Our beloved historic downtown has been hit with its second catastrophic flash flood in less than two years. If you would like to help with recovery and restoration efforts, please consider donating to the Downtown Ellicott City Partnership.
It was late summer, 2016. The first Ellicott City flood had just happened. Days after the area re-opened to the public, my daughter and I walked down Main Street. The damage was breathtaking. Sidewalk and pieces of the street torn open, so that you could see into the basements of the historic brownstones. Only a handful of businesses were open.
Water can be a terrifying force. Of course, I knew what I would write about for Amy’s assignment.
Here is that poem, “Flood: Ellicott City, Maryland.”
Ellicott City, Maryland
By Laura Shovan
The river left its bed tonight,
woken by heavy rain.
It stomped down Main Street,
passed shops, houses
in a swirling rage. It’s resting now.
We stare at empty spaces.
It whisked cars down the hill.
Their underwater headlights
gave the flood an eerie glow.
A chain of strangers clasped arms,
pulled a woman from her spinning car.
A hillside washed away,
its green grass torn by claws
we did not know the river had.
It’s resting now. We stare at empty spaces
where the river grabbed doors from hinges,
peeled away sidewalks, made off
with random things — bricks and jewels,
and two people for no reason
other than they were in its path.
The river is resting. Now we stare
at empty spaces.
The author’s note included with the poem reads: My town made national headlines when a flash flood tore apart our historic Main Street. Writing a poem helped me reflect on the frightening images of this event. I think this is one reason why people turn to poetry during difficult times. A poem is a safe place to write about emotions like shock and grief. It is also one way to share those feelings with others.
I am sickened that our beloved downtown Ellicott City is experiencing this catastrophe again. Thanks to Amy for giving me the space to write about this horrific flood, which tore apart our historic downtown. The area had made an amazing comeback in less than two years, once again thriving — with many businesses reopening and several new shops and restaurants. Again, if you’d like to make a flood relief donation, Ellicott City Partnership is the recommended non-profit.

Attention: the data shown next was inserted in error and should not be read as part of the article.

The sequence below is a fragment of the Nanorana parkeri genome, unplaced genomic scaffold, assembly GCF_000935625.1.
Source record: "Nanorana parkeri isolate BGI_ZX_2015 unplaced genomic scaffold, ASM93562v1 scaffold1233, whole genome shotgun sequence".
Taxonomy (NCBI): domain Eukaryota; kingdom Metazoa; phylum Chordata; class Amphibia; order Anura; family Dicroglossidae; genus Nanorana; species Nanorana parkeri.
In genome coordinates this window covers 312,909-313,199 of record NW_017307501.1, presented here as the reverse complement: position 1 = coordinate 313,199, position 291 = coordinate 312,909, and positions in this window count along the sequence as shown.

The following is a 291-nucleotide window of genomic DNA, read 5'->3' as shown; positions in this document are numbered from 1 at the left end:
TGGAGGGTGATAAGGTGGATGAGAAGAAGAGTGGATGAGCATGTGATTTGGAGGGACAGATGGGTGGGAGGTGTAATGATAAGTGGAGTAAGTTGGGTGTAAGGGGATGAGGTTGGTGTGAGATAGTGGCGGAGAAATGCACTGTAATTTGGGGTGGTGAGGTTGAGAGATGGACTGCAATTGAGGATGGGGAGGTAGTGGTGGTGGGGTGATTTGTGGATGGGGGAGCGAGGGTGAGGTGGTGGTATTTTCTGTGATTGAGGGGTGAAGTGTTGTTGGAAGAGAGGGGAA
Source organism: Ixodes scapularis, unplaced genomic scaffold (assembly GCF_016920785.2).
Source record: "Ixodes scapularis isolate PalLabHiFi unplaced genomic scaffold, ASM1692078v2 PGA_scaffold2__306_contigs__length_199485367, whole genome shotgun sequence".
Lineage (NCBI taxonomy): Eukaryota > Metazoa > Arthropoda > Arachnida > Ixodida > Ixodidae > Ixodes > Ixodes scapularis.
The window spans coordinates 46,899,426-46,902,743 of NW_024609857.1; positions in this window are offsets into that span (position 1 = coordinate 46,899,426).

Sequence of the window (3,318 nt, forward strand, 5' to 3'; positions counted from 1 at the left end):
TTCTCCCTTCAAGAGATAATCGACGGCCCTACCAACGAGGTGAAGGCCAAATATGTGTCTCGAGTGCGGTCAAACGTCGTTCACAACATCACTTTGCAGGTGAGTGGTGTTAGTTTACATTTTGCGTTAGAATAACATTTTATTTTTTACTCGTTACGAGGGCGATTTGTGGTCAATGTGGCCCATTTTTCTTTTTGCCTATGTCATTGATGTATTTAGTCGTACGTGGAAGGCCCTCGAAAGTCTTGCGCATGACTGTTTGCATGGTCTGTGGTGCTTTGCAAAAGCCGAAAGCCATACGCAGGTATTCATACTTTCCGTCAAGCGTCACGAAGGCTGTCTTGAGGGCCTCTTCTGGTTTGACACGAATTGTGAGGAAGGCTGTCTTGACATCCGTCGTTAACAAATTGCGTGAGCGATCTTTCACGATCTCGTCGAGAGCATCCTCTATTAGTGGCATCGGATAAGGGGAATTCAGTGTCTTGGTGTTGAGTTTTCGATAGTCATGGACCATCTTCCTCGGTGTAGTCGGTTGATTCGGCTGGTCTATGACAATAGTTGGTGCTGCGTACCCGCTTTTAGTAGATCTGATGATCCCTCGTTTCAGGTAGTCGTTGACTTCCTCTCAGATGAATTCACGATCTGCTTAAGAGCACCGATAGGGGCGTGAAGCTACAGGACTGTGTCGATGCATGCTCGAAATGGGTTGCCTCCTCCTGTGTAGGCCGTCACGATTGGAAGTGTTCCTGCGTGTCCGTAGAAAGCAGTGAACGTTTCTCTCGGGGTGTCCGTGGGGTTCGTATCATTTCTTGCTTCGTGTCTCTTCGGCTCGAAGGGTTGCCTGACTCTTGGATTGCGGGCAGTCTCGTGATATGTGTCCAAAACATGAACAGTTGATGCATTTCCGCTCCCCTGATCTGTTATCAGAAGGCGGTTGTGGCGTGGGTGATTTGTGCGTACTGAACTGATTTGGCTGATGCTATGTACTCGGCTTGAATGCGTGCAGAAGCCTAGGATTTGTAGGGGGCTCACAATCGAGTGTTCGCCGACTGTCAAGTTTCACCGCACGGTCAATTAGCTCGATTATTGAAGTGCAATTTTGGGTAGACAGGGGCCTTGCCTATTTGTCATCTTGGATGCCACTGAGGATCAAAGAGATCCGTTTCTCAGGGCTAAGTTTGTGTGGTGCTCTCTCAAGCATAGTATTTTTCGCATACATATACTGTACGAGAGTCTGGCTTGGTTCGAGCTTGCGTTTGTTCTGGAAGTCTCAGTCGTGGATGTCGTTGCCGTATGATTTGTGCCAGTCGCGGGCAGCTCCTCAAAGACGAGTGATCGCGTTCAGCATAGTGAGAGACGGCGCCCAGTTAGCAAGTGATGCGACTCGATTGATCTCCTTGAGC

My aunt (currently in Kosovo) heard news of the Ellicott City flood. She asked, “Why the extreme flooding?” Here is my answer, if you’re also curious. Keep in mind — I’m not an expert, just a long-time resident and keen observer.
We live about three miles from historic Ellicott City. The quaint old downtown is an important part of our lives here.
Ellicott City is a pre-revolutionary mill town. The area that was flooded was the first terminus of the B&O railroad out of Baltimore. The original station house still stands and is now a museum. The area is about five or six long blocks of brownstones and historic buildings, most with shops and restaurants on the ground floor. It runs down a steep hill to the railroad trestle, finally making a “T” with the Patapsco River — the low point of the hill.
The Patapsco has a history of floods, some catastrophic. But that’s not what happened in 2016 or yesterday. We have lived here for nearly 20 years. This flash flooding tearing down Main Street is new.
Main Street runs alongside several small tributaries to the Patapsco — especially its parallel river, the Tiber — which flow down the hill and into the larger river. These smaller rivers may have risen, but they did not break their banks until August 2016. There is no question in my mind that aggressive building in the hills above Main Street are at the root of the flooding. Trees were cleared and soil was stripped for dozens of new construction projects. The water has nowhere to go.
They say the damage is worse than 2016. It’s hard to imagine that. The water broke storefront windows and literally rushed through buildings front to back last time, destroying everything inside. It tore up sidewalks and pieces of the street. The rebuilding project has been massive and successful, but I can’t understand why they undertook rebuilding without doing serious flood abatement. This was bound to happen again.
We’re absolutely heart-broken. Our local government must take care of the environment in order to protect one of our best and most beloved resources.